So, it should come as no surprise that more than half of all employees in the U.S. are actively looking for another job. For millennials that number is even higher, at 60%. However, when we drill down into those numbers a bit more, we discover an interesting trend.
Just 37% of engaged employees are looking for new jobs or watching for future opportunities. When it comes to actively disengaged employees, 73% are looking to leave their company.
4. The Benefits of Employee Engagement
When companies invest in employee engagement, their company improves dramatically across many areas. In this guide, we will focus on 10 metrics: absenteeism, turnover, shrinkage, employee safety incidents, patient safety incidents, quality incidents, customer metrics, productivity, sales, and profitability.
Employee Engagement Statistics
The following statistics refer to improvements business units in the top quartile of employee engagement realize when compared to business units in the bottom quartile.
When employees are psychologically invested in their company and co-workers, they’re more likely to come to work on time and even clock in early. As a result, absenteeism rates are 41% lower for highly engaged business units.
Lower Employee Turnover:
Engaged employees have a strong bond with their employer and are far less likely to quit. In high-turnover companies, engagement reduces turnover by around 24%. In low-turnover organizations, turnover improves by more than twice that figure – an average of 59%.
Less Company Shrinkage:
When employees care about their company, they’re far less likely to steal from their employer. Additionally, they work to ensure no one else steals from the business either. As a result, shrinkage typically declines by 28%.
Fewer Safety Incidents:
Regardless of industry, employee engagement leads to a significant decline in employee safety incidents. Engaged employees aren’t just concerned with their own safety; they’re protecting their co-workers as well. This consciousness can lead to a 70% reduction in employee safety incidents.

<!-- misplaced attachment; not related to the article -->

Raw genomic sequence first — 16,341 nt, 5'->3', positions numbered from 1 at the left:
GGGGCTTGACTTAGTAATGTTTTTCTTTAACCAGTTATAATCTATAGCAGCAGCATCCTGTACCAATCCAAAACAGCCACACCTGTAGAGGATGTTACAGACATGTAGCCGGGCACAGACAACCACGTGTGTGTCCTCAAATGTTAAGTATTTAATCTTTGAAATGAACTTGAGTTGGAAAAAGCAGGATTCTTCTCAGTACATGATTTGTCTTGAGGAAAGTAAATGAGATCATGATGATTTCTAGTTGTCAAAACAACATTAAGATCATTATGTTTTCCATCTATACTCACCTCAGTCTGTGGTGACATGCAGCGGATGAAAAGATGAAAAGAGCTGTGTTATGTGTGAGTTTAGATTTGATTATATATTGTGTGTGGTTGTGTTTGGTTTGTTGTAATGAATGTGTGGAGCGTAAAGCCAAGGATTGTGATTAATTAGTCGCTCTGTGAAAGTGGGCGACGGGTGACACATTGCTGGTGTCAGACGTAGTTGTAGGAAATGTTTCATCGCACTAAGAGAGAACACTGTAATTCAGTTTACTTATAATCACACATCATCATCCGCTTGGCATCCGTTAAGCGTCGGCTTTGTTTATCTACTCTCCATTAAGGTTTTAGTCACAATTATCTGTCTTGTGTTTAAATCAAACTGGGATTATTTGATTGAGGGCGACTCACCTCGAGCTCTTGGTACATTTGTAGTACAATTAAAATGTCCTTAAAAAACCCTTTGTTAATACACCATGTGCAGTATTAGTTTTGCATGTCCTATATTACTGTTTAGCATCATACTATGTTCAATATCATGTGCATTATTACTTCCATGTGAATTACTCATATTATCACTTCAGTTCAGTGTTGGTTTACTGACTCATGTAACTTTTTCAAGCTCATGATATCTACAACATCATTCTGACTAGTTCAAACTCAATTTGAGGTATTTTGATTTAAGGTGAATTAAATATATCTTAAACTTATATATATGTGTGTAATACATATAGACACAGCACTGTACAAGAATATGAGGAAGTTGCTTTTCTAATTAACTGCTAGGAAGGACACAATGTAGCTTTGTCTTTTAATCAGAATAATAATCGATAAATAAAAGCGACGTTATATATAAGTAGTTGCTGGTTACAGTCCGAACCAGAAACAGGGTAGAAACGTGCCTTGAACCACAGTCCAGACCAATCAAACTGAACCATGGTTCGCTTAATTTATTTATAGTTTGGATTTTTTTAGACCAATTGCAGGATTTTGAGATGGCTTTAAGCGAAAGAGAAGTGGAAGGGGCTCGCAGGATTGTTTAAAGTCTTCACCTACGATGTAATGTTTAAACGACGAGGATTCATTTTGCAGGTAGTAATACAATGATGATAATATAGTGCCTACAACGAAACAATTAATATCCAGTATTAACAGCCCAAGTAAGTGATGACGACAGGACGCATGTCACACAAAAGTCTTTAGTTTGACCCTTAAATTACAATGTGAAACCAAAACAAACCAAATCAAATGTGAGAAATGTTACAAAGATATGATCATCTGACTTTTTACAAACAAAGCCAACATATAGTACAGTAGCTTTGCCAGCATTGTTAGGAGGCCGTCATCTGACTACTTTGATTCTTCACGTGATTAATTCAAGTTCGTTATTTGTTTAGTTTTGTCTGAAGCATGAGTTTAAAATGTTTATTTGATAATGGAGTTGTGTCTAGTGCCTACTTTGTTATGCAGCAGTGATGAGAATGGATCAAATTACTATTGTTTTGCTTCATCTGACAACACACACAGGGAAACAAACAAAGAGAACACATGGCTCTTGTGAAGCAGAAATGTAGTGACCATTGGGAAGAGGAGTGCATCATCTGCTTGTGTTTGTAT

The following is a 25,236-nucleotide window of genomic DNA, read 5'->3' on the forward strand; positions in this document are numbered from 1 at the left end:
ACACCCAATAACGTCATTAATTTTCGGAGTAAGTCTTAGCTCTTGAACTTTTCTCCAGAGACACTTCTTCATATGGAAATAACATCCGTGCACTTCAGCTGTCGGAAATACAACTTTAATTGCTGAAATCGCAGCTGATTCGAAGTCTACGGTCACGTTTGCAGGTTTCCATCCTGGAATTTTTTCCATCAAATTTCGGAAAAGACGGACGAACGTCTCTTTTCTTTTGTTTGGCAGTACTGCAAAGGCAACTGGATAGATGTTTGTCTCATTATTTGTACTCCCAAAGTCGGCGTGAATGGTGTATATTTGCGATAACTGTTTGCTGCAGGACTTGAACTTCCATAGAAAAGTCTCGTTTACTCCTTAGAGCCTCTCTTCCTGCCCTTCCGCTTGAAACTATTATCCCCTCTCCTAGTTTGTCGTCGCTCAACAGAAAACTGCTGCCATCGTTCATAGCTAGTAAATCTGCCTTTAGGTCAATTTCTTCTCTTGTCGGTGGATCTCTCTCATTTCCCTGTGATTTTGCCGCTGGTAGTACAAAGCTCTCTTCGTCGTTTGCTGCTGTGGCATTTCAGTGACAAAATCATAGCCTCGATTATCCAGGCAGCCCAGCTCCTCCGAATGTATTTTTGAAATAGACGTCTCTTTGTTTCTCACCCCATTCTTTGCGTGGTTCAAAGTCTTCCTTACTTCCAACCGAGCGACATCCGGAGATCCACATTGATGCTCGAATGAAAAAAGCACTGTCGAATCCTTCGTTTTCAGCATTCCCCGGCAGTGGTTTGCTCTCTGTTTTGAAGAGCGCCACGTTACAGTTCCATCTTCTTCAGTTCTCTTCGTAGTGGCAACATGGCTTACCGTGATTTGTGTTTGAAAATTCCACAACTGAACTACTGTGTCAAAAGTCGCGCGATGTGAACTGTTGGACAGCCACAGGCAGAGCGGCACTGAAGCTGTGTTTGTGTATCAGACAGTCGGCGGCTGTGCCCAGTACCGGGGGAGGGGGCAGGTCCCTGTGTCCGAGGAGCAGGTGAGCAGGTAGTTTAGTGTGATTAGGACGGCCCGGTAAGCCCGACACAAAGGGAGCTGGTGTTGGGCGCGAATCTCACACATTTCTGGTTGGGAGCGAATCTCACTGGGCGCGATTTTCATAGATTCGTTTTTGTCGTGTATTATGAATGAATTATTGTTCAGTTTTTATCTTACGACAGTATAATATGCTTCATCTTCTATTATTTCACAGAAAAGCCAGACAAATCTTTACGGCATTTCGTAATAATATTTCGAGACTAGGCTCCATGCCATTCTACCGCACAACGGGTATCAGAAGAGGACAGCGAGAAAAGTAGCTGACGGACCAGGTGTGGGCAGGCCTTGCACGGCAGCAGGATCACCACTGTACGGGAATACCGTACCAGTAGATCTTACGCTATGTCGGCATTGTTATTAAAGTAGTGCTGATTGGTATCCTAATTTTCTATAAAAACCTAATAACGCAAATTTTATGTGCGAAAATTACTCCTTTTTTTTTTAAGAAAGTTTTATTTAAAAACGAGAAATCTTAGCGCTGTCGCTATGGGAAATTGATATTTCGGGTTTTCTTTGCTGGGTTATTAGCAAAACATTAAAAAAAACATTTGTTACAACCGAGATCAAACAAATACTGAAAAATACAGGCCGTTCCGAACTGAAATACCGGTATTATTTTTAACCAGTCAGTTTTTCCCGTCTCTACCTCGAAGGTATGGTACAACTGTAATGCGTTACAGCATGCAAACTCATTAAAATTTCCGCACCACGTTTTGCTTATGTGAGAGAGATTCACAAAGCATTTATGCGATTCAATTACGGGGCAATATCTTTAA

Fewer Patient Safety Incidents:
Employees aren’t the only ones who are safer. Patient safety incidents at highly engaged healthcare providers reduce by as much as 58%.
Less Product Defects:
Highly-engaged companies produce products of much higher quality than organizations with low levels of engagement. On average, engaged business units experience 40% fewer defects.
Higher Customer Metrics:
Customer metrics – those that indicate improved customer relationships – increase by more than 10%.
Engaged employees don’t just work harder for their organizations, they work more efficiently. As a result, productivity improves by more than 17%.
Boost in Sales:
Customers respond favorably to companies that have higher levels of engaged employees. Typically, sales improve for these companies by 20% or more.
Finally, highly-engaged business units are more profitable business units. Profitability at these organizations improves by an average of 21%.
5. Measuring Employee Engagement
Gallup Employee engagement survey
To improve employee engagement at your organization, it’s a good idea to establish a baseline. When it comes to measuring engagement, we again turn to Gallup. To determine an employee’s level of engagement, they analyze four types of employee development needs — basic needs, individual needs, teamwork needs, and personal growth needs.
The below statements, which respondents indicate they do or do not agree with, are categorized into each of these areas.
|Basic Needs:||Individual Needs:||Teamwork Needs:||Growth Needs:|
I know what is expected of me at work.
At work, I have the opportunity to do what I do best every day.
There is someone at work who encourages my development.